Sale boss blames salary cap for English clubs’ European exit
Rugby sales director Alex Sanderson insists the Premiership’s lower salary cap is making it difficult for English clubs to compete with star-studded French sides in Europe.
After a promising first half, Sale was beaten 41-22 by Racing 92 in Paris to end England’s representation in the Heineken Champions Cup in the quarter-finals.
The Premiership salary cap is now £5million, significantly lower than spending by some of English clubs’ European rivals, but Sanderson believes they must try to close the gap through good coaching and building a solid infrastructure.
“Yes, of course, because you don’t have the money to bring in the quality of players you need,” Sanderson said when asked if the salary cap prevented English clubs from competing with French teams.
“There has always been a salary cap difference between French and English clubs. When Toulon had a salary cap of £20m and English clubs had between £5m and £6m, yet they managed to to win.
“You can close the gap in the salary cap with really good coaching, decent infrastructure and culture as well. You can bridge the talent gap with cohesion and decent coaching.
Teddy Thomas, Finn Russell, Juan Imhoff and Max Spring scored Racing’s tries, with Nolann Le Garrec and Maxime Machenaud scoring 21 points between them.
Sale scored three tries through Manu Tuilagi, Akker van der Merwe and Ben Curry, with Robert Du Preez scoring seven points.
Sale led at half-time, but Racing’s firepower behind the scrum proved to be the difference.
“It’s really frustrating,” Sanderson said. “I don’t think you can dispute the result. You don’t win the quarterfinals by shipping 40 points.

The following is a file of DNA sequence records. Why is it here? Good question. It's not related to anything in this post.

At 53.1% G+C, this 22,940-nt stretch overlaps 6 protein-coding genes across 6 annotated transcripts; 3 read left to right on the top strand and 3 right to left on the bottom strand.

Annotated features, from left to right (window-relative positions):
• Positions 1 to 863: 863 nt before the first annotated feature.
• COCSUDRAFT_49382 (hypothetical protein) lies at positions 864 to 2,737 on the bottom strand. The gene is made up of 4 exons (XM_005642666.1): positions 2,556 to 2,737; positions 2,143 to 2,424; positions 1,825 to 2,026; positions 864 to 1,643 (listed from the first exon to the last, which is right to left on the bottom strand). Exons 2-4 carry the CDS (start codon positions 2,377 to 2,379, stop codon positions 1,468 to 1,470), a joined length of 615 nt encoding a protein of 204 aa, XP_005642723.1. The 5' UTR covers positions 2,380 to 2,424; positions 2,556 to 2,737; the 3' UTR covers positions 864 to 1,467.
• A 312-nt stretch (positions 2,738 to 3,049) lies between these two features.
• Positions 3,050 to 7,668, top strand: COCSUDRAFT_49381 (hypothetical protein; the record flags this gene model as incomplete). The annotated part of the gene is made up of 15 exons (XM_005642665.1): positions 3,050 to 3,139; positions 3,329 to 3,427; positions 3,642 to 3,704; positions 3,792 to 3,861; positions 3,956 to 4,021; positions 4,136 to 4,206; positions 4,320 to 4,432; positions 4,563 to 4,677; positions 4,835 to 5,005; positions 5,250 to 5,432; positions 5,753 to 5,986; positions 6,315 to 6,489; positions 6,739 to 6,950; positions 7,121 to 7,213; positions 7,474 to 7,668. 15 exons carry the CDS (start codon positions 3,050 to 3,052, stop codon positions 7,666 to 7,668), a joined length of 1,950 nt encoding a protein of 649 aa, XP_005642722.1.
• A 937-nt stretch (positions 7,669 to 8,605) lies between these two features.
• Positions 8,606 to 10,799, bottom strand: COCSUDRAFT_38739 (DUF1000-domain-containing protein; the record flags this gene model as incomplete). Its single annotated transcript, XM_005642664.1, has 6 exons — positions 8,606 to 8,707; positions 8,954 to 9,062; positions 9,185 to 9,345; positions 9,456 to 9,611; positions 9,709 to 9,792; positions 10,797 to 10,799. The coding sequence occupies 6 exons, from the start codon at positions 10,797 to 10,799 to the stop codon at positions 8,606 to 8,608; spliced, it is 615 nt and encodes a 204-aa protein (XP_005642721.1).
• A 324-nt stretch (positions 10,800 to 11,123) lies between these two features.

“It wasn’t for lack of effort. Our free kick and physicality were mostly on point, but some of our decisions gave them a fast ball.
“We played into their hands in the second half and the game slipped away from us.”
Racing will face La Rochelle, last season’s beaten finalists, in the semi-finals next weekend in Lens.
Scottish fly-half Russell insists it is a big target for the Paris club, having been runners-up in 2016, 2018 and 2020, to win the Champions Cup for the first time in their history, but wary of the threat that La Rochelle will pose. in the last four.
“We are focused on winning the Champions Cup,” said Russell. “The Top 14 is good, but after playing in three Champions Cup finals, the club are desperate to win.
“We got a good win against Sale and we are looking forward to the semi-final.
“La Rochelle was very good against Montpellier, and they are a classy team. They were finalists last year.
“They beat us straight after the Six Nations 19-0 so we know how tough it will be next week. Obviously the goal is to reach the final, but first we have to get through next week.
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